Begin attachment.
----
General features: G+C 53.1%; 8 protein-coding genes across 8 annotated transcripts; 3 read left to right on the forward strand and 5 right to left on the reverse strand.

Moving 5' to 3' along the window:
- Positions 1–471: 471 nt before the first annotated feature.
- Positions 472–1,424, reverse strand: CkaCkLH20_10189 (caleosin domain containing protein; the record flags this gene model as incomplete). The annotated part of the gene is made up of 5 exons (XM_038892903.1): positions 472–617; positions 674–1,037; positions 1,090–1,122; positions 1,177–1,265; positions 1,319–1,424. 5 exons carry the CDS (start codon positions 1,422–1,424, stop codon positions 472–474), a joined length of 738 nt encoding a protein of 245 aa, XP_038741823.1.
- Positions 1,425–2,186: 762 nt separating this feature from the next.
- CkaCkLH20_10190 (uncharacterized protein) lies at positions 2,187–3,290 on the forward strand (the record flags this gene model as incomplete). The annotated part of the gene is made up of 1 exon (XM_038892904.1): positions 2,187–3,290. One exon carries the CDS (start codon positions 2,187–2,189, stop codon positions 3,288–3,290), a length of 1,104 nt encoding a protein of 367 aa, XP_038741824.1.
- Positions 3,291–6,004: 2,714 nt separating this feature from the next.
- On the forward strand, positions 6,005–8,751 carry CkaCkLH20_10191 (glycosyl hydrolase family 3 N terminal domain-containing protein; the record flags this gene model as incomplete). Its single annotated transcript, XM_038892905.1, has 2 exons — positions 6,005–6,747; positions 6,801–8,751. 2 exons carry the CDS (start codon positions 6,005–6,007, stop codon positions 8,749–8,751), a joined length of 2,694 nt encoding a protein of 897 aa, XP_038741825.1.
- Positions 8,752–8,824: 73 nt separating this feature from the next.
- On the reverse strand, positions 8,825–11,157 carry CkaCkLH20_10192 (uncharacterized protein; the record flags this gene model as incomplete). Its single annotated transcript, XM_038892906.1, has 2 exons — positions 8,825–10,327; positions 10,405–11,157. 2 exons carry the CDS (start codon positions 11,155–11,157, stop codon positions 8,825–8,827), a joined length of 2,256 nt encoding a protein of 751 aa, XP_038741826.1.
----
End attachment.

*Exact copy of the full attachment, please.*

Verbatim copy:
General features: G+C 53.1%; 8 protein-coding genes across 8 annotated transcripts; 3 read left to right on the forward strand and 5 right to left on the reverse strand.

Moving 5' to 3' along the window:
- Positions 1–471: 471 nt before the first annotated feature.
- Positions 472–1,424, reverse strand: CkaCkLH20_10189 (caleosin domain containing protein; the record flags this gene model as incomplete). The annotated part of the gene is made up of 5 exons (XM_038892903.1): positions 472–617; positions 674–1,037; positions 1,090–1,122; positions 1,177–1,265; positions 1,319–1,424. 5 exons carry the CDS (start codon positions 1,422–1,424, stop codon positions 472–474), a joined length of 738 nt encoding a protein of 245 aa, XP_038741823.1.
- Positions 1,425–2,186: 762 nt separating this feature from the next.
- CkaCkLH20_10190 (uncharacterized protein) lies at positions 2,187–3,290 on the forward strand (the record flags this gene model as incomplete). The annotated part of the gene is made up of 1 exon (XM_038892904.1): positions 2,187–3,290. One exon carries the CDS (start codon positions 2,187–2,189, stop codon positions 3,288–3,290), a length of 1,104 nt encoding a protein of 367 aa, XP_038741824.1.
- Positions 3,291–6,004: 2,714 nt separating this feature from the next.
- On the forward strand, positions 6,005–8,751 carry CkaCkLH20_10191 (glycosyl hydrolase family 3 N terminal domain-containing protein; the record flags this gene model as incomplete). Its single annotated transcript, XM_038892905.1, has 2 exons — positions 6,005–6,747; positions 6,801–8,751. 2 exons carry the CDS (start codon positions 6,005–6,007, stop codon positions 8,749–8,751), a joined length of 2,694 nt encoding a protein of 897 aa, XP_038741825.1.
- Positions 8,752–8,824: 73 nt separating this feature from the next.
- On the reverse strand, positions 8,825–11,157 carry CkaCkLH20_10192 (uncharacterized protein; the record flags this gene model as incomplete). Its single annotated transcript, XM_038892906.1, has 2 exons — positions 8,825–10,327; positions 10,405–11,157. 2 exons carry the CDS (start codon positions 11,155–11,157, stop codon positions 8,825–8,827), a joined length of 2,256 nt encoding a protein of 751 aa, XP_038741826.1.